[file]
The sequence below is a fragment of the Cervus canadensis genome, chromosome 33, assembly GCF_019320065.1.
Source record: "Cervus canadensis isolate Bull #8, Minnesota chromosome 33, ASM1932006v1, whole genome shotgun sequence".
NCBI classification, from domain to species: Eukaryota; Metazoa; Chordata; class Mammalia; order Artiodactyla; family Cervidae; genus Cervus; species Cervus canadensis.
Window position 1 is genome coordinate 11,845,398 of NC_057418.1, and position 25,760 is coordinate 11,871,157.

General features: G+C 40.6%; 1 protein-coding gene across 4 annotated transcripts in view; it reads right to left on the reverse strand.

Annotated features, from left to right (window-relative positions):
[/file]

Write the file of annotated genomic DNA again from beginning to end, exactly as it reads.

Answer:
The sequence below is a fragment of the Cervus canadensis genome, chromosome 33, assembly GCF_019320065.1.
Source record: "Cervus canadensis isolate Bull #8, Minnesota chromosome 33, ASM1932006v1, whole genome shotgun sequence".
NCBI classification, from domain to species: Eukaryota; Metazoa; Chordata; class Mammalia; order Artiodactyla; family Cervidae; genus Cervus; species Cervus canadensis.
Window position 1 is genome coordinate 11,845,398 of NC_057418.1, and position 25,760 is coordinate 11,871,157.

General features: G+C 40.6%; 1 protein-coding gene across 4 annotated transcripts in view; it reads right to left on the reverse strand.

Annotated features, from left to right (window-relative positions):